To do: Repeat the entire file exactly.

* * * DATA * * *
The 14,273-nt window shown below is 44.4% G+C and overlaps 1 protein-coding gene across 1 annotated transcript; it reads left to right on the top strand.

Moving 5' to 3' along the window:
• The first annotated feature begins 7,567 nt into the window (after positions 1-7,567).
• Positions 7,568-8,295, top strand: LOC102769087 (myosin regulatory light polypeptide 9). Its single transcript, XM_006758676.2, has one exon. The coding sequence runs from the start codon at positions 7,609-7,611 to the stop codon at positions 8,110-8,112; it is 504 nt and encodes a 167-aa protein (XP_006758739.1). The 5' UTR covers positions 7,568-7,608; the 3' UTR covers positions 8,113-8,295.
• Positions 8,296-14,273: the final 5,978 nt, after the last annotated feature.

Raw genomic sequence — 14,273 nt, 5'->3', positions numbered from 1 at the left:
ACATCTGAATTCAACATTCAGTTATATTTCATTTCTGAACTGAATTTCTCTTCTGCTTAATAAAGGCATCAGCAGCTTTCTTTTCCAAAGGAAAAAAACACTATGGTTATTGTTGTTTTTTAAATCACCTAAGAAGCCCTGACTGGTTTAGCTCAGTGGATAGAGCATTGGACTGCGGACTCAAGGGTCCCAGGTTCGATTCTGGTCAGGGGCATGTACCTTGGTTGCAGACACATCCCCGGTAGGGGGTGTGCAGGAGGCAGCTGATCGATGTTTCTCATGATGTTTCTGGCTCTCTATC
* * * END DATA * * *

The 14,273-nt window shown below is 44.4% G+C and overlaps 1 protein-coding gene across 1 annotated transcript; it reads left to right on the top strand.

Moving 5' to 3' along the window:
• The first annotated feature begins 7,567 nt into the window (after positions 1-7,567).
• Positions 7,568-8,295, top strand: LOC102769087 (myosin regulatory light polypeptide 9). Its single transcript, XM_006758676.2, has one exon. The coding sequence runs from the start codon at positions 7,609-7,611 to the stop codon at positions 8,110-8,112; it is 504 nt and encodes a 167-aa protein (XP_006758739.1). The 5' UTR covers positions 7,568-7,608; the 3' UTR covers positions 8,113-8,295.
• Positions 8,296-14,273: the final 5,978 nt, after the last annotated feature.

Raw genomic sequence — 14,273 nt, 5'->3', positions numbered from 1 at the left:
ACATCTGAATTCAACATTCAGTTATATTTCATTTCTGAACTGAATTTCTCTTCTGCTTAATAAAGGCATCAGCAGCTTTCTTTTCCAAAGGAAAAAAACACTATGGTTATTGTTGTTTTTTAAATCACCTAAGAAGCCCTGACTGGTTTAGCTCAGTGGATAGAGCATTGGACTGCGGACTCAAGGGTCCCAGGTTCGATTCTGGTCAGGGGCATGTACCTTGGTTGCAGACACATCCCCGGTAGGGGGTGTGCAGGAGGCAGCTGATCGATGTTTCTCATGATGTTTCTGGCTCTCTATC